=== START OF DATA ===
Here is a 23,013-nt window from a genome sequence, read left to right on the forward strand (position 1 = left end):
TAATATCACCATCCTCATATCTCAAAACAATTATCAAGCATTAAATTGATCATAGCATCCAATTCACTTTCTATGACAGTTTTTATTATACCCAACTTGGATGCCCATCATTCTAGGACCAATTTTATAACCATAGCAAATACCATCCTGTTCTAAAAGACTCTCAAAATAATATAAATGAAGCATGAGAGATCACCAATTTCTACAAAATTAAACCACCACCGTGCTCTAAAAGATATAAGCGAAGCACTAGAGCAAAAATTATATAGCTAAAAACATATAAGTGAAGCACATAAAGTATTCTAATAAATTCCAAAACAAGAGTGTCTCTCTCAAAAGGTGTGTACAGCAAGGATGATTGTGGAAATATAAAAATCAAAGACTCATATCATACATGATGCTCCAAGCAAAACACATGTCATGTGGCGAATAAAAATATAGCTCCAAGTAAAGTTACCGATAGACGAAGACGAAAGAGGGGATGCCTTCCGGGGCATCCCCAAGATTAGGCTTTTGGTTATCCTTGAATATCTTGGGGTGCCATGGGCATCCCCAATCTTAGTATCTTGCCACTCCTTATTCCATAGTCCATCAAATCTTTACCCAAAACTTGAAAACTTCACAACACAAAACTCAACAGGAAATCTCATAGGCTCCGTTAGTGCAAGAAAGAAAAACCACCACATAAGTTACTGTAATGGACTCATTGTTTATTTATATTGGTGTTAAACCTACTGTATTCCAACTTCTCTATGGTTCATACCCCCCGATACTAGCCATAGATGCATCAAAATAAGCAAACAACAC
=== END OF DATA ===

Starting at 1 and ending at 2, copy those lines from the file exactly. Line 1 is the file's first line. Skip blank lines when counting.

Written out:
Here is a 23,013-nt window from a genome sequence, read left to right on the forward strand (position 1 = left end):
TAATATCACCATCCTCATATCTCAAAACAATTATCAAGCATTAAATTGATCATAGCATCCAATTCACTTTCTATGACAGTTTTTATTATACCCAACTTGGATGCCCATCATTCTAGGACCAATTTTATAACCATAGCAAATACCATCCTGTTCTAAAAGACTCTCAAAATAATATAAATGAAGCATGAGAGATCACCAATTTCTACAAAATTAAACCACCACCGTGCTCTAAAAGATATAAGCGAAGCACTAGAGCAAAAATTATATAGCTAAAAACATATAAGTGAAGCACATAAAGTATTCTAATAAATTCCAAAACAAGAGTGTCTCTCTCAAAAGGTGTGTACAGCAAGGATGATTGTGGAAATATAAAAATCAAAGACTCATATCATACATGATGCTCCAAGCAAAACACATGTCATGTGGCGAATAAAAATATAGCTCCAAGTAAAGTTACCGATAGACGAAGACGAAAGAGGGGATGCCTTCCGGGGCATCCCCAAGATTAGGCTTTTGGTTATCCTTGAATATCTTGGGGTGCCATGGGCATCCCCAATCTTAGTATCTTGCCACTCCTTATTCCATAGTCCATCAAATCTTTACCCAAAACTTGAAAACTTCACAACACAAAACTCAACAGGAAATCTCATAGGCTCCGTTAGTGCAAGAAAGAAAAACCACCACATAAGTTACTGTAATGGACTCATTGTTTATTTATATTGGTGTTAAACCTACTGTATTCCAACTTCTCTATGGTTCATACCCCCCGATACTAGCCATAGATGCATCAAAATAAGCAAACAACAC